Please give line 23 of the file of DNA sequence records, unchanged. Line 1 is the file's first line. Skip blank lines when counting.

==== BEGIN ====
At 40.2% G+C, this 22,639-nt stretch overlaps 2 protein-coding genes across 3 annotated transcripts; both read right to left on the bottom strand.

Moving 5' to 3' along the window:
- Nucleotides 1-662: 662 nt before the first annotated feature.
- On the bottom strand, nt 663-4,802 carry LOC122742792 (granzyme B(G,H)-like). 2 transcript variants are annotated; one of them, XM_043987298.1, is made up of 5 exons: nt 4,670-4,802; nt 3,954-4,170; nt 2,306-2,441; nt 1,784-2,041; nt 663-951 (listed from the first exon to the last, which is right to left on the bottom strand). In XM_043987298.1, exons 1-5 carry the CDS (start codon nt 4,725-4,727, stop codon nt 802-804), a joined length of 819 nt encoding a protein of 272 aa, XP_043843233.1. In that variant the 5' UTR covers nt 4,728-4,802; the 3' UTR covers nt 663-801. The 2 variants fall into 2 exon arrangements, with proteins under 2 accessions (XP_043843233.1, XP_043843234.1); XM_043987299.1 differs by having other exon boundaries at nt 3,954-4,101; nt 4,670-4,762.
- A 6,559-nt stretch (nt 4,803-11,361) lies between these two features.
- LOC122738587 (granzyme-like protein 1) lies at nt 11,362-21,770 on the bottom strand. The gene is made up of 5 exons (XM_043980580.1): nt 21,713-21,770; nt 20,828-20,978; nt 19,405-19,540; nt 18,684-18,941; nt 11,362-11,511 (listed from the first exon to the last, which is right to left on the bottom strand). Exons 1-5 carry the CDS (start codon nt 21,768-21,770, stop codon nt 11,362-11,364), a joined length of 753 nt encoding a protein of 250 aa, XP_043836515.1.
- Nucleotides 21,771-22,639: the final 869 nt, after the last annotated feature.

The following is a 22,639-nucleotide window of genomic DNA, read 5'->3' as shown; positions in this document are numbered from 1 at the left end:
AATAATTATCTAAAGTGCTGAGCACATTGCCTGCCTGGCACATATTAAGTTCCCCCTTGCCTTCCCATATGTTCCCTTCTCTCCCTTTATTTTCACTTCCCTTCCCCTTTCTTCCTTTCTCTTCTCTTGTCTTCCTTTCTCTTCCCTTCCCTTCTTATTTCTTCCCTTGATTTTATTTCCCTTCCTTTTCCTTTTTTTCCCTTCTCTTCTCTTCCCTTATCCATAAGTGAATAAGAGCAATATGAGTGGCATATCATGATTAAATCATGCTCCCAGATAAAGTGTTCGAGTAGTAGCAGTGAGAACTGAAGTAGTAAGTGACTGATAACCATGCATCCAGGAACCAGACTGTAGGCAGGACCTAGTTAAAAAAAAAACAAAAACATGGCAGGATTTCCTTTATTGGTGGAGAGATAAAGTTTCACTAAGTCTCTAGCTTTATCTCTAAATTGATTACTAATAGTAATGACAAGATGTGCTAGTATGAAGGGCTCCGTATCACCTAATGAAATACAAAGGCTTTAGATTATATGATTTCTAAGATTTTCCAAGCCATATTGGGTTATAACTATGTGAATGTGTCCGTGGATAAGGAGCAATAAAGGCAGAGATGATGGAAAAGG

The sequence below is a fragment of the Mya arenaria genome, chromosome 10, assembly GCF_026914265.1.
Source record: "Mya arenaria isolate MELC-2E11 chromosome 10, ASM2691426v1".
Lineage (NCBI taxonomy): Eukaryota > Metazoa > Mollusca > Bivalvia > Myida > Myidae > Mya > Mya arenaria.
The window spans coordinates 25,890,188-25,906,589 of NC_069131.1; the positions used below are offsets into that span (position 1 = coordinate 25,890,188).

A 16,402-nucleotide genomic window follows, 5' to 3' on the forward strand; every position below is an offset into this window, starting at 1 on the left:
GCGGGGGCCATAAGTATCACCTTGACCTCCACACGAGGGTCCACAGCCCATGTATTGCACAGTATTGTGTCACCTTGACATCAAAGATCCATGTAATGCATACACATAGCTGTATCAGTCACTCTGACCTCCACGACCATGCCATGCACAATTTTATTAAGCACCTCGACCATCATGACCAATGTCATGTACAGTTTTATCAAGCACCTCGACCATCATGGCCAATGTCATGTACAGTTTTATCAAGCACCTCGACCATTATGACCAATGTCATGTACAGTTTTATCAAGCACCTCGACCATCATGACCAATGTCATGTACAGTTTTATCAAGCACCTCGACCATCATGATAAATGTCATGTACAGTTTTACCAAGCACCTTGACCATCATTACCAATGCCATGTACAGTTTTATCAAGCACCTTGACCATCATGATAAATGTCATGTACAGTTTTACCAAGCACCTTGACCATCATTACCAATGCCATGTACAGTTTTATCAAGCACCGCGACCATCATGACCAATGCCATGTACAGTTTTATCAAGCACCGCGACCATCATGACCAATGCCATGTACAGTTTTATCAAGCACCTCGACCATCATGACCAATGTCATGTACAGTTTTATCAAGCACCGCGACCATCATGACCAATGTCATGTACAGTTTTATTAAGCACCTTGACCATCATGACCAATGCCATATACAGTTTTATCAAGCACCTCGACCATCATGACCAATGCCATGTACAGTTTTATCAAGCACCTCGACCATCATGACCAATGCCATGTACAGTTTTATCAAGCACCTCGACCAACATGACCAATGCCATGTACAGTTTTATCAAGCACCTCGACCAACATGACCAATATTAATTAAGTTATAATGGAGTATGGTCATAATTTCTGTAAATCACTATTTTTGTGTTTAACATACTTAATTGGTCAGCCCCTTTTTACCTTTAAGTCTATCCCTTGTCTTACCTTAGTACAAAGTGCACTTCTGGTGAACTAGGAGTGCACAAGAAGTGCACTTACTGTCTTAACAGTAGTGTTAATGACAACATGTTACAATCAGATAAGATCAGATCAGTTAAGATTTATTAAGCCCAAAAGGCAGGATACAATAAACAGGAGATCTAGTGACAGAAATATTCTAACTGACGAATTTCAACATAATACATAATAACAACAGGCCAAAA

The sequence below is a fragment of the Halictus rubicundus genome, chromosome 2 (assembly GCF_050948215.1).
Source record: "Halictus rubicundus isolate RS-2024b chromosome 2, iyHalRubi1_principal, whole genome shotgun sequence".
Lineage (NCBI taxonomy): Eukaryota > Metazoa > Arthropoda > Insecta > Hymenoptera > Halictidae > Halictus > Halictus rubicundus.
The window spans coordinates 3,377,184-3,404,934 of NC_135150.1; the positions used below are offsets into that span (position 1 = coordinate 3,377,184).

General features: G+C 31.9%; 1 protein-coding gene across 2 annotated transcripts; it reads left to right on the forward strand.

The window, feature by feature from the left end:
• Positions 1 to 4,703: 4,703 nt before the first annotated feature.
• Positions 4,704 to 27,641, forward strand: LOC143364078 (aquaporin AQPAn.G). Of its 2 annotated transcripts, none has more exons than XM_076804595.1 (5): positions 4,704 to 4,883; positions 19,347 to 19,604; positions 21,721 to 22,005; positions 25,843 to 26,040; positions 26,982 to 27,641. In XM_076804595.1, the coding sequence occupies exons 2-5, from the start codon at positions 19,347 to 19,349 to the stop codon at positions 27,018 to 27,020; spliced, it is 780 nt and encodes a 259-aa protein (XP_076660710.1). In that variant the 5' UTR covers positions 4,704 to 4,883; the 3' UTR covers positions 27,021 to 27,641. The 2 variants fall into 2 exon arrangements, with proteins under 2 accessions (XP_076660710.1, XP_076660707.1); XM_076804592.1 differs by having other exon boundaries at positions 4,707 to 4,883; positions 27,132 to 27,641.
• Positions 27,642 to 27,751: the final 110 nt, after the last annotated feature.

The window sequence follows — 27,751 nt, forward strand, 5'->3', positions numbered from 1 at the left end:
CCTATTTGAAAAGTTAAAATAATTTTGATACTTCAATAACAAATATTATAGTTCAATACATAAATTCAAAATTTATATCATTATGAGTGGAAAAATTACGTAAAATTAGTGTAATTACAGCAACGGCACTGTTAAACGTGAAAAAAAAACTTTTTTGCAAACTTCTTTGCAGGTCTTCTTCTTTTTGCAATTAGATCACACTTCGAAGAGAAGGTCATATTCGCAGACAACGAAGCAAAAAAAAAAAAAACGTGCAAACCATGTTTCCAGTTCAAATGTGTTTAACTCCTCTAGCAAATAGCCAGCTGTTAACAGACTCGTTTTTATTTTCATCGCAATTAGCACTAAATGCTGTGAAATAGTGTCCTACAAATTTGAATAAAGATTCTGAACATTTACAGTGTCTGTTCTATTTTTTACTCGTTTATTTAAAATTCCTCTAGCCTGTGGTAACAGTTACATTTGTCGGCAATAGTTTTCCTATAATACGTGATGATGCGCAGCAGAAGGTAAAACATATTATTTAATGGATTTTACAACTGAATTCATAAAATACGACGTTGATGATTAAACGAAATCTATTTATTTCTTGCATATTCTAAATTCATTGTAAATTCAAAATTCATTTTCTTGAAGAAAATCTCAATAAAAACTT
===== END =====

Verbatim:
• Positions 4,704 to 27,641, forward strand: LOC143364078 (aquaporin AQPAn.G). Of its 2 annotated transcripts, none has more exons than XM_076804595.1 (5): positions 4,704 to 4,883; positions 19,347 to 19,604; positions 21,721 to 22,005; positions 25,843 to 26,040; positions 26,982 to 27,641. In XM_076804595.1, the coding sequence occupies exons 2-5, from the start codon at positions 19,347 to 19,349 to the stop codon at positions 27,018 to 27,020; spliced, it is 780 nt and encodes a 259-aa protein (XP_076660710.1). In that variant the 5' UTR covers positions 4,704 to 4,883; the 3' UTR covers positions 27,021 to 27,641. The 2 variants fall into 2 exon arrangements, with proteins under 2 accessions (XP_076660710.1, XP_076660707.1); XM_076804592.1 differs by having other exon boundaries at positions 4,707 to 4,883; positions 27,132 to 27,641.